The problem occurs when you ask businesses (and people) to think about the day AFTER tomorrow – the longer term in which change occurs. In some cases, people don’t even recognize that there will be a day after tomorrow. Try to have a chat with a 23-year-old employee about retirement and the need to start saving today for something 50 years down the road if you want proof of that. A lot of managers guide their businesses based on a series of short-term plans and goals without contemplating the sustainability of their plans over long-term. They don’t embrace change because they don’t want to accept that it’s going to happen.
The music business fought change and where are they now? My beloved TV business is going through this now as they continue to deny cord-cutting is a problem and refusing to adjust to this massive change. On the non-business side, I believe that many of the challenges our country faces are due to the refusal to accept how our demographic and economic base has changed. That refusal, both in business and outside of it, sparks fear as the signs of change become more prevalent. It’s really only traumatic, however, if we try to resist rather than accepting change and planning for it.
I believe in controlling your business. That means you need to contemplate change, accept it, and revise your plans before change happens to you and not because of you. Things happening due to circumstances beyond your control should be rare if you look to the day after tomorrow, embrace the inevitable change, and having a clear picture of where you’re going, not clinging to an unreasonable and unsustainable changed past. Make sense?
One of the roles I play along with my regular consulting gig is an advisor. I am what’s call a “Navigator” at one of the oldest incubators in the area. Each month, the Navigators get together and listen to a pitch from a resident company. It’s good practice for them (you can NEVER have enough practice pitching your business) and it’s good for us to become better-versed in what’s going on.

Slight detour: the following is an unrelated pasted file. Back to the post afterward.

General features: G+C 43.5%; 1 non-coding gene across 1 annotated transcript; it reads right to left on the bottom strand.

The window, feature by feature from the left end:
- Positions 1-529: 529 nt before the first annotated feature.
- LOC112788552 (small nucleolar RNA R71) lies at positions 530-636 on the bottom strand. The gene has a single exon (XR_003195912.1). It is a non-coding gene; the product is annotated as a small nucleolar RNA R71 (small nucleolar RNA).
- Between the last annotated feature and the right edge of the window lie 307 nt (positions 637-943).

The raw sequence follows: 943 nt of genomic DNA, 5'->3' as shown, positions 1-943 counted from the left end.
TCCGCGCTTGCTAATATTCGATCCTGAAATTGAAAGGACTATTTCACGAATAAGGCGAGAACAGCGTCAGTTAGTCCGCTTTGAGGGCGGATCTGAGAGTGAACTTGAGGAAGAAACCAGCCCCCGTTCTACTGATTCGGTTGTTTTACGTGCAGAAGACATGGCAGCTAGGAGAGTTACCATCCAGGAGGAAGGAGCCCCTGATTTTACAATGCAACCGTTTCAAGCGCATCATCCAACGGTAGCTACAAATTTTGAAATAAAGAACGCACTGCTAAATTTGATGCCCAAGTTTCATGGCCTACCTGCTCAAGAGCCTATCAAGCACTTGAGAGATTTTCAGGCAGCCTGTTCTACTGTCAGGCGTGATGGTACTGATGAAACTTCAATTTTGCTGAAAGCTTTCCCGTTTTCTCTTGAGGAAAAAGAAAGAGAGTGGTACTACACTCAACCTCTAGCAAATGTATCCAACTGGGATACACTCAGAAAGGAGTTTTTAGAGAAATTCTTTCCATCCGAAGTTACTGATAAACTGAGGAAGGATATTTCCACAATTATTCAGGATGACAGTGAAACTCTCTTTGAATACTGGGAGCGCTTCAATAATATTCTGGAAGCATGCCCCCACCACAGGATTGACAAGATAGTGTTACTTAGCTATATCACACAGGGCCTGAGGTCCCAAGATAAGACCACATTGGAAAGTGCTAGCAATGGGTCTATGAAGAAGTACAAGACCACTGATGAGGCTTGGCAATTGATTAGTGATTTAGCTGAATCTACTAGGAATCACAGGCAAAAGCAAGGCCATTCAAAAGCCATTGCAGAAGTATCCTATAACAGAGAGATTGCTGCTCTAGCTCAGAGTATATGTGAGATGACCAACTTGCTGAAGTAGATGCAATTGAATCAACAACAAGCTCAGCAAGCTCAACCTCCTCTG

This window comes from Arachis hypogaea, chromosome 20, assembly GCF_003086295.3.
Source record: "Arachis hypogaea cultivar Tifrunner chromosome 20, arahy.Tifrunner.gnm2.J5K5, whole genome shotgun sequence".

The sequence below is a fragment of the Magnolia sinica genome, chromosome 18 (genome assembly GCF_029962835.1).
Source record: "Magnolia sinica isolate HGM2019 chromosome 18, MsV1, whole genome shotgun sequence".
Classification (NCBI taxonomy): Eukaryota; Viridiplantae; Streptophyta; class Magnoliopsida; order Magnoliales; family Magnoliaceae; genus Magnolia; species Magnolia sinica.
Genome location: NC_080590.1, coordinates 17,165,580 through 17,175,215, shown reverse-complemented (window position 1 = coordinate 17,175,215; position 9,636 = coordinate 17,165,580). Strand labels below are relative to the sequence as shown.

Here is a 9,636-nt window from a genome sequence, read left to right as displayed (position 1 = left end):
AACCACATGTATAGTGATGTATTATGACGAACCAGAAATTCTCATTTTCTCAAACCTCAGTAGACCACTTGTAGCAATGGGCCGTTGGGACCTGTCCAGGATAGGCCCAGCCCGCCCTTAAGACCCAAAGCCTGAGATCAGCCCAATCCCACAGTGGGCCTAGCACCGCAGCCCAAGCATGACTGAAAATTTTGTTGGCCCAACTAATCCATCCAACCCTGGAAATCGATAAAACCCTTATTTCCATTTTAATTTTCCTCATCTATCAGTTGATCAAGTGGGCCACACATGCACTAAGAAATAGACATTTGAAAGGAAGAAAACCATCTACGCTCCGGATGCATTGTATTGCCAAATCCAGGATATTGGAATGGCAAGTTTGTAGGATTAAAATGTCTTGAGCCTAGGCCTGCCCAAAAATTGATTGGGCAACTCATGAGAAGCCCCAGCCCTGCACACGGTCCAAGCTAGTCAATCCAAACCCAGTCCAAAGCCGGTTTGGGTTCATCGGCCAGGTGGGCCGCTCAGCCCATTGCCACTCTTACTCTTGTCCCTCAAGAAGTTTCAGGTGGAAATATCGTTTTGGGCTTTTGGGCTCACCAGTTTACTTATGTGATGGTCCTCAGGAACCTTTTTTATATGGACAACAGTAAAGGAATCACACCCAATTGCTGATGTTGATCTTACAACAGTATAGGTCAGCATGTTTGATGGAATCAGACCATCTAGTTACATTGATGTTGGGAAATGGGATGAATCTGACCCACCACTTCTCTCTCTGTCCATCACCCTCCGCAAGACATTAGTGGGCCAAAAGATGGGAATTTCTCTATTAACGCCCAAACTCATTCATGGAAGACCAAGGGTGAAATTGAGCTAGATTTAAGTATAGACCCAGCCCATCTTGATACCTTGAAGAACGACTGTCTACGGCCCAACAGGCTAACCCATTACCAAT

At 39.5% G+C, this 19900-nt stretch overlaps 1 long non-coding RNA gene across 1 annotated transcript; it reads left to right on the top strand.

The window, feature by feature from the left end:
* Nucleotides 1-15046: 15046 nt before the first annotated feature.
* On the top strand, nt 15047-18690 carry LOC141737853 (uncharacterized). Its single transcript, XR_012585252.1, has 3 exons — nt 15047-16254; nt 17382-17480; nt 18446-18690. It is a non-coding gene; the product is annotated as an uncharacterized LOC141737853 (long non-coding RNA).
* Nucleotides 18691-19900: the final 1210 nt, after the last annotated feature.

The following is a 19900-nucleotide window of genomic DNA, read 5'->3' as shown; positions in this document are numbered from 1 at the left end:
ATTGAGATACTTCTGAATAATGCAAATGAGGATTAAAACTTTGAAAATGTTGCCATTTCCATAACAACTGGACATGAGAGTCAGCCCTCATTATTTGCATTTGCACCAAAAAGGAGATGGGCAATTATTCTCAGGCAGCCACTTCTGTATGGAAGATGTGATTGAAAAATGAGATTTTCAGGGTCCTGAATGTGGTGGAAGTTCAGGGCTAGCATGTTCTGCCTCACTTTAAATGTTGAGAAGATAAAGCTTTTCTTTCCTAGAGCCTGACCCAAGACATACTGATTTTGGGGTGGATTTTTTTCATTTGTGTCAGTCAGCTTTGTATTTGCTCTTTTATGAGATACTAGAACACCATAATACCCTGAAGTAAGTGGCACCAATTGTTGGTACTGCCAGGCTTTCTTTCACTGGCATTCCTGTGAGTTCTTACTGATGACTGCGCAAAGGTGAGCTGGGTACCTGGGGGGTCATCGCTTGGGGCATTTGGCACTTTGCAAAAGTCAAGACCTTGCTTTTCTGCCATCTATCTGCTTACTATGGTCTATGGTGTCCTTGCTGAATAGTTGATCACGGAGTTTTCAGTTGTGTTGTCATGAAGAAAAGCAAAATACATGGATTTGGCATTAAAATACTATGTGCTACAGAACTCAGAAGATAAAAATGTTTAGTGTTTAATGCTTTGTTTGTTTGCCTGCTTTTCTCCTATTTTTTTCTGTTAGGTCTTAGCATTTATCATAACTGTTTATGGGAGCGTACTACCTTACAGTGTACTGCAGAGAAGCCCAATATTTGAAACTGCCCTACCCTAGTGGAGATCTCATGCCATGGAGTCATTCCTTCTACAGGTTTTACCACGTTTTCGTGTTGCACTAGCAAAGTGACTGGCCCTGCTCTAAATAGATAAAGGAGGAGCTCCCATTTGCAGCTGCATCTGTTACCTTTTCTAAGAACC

Most of the companies headquartered at the incubator are engaged in scientific research of some sort and there are a lot of Ph.D.’s wandering around the building. They know a phenomenal amount about their fields and about the company they’re germinating. The problem is that they don’t seem to know that they’re building a business and not a science experiment. We had one of these get-togethers yesterday and I was speaking to another Navigator, comparing notes about the companies we’ve seen and the pitches we’ve heard. He had found, as had I, that most of these very smart entrepreneurs had no trouble explaining the nuances of some very complicated science but had massive difficulty in explaining how they were going to make money.
A book from a few years ago wrote up research that found that 87.5% of Millennials disagreed with the statement that “money is the best measure of success.” On a personal level, I couldn’t agree more with their thinking. There ARE many more important things in life that reflect success and failure. On a business level, unfortunately, that’s dead wrong. When you raise capital, your ability to provide a return on that investment – i.e. money – is the measure of success. Otherwise, you’re not a business: you’re a charity. Since these entrepreneurs – almost all of whom are Millennials – claim to be building businesses, part of what I and the other Navigators help them do is to focus on the business of their business and not just on the science and their products.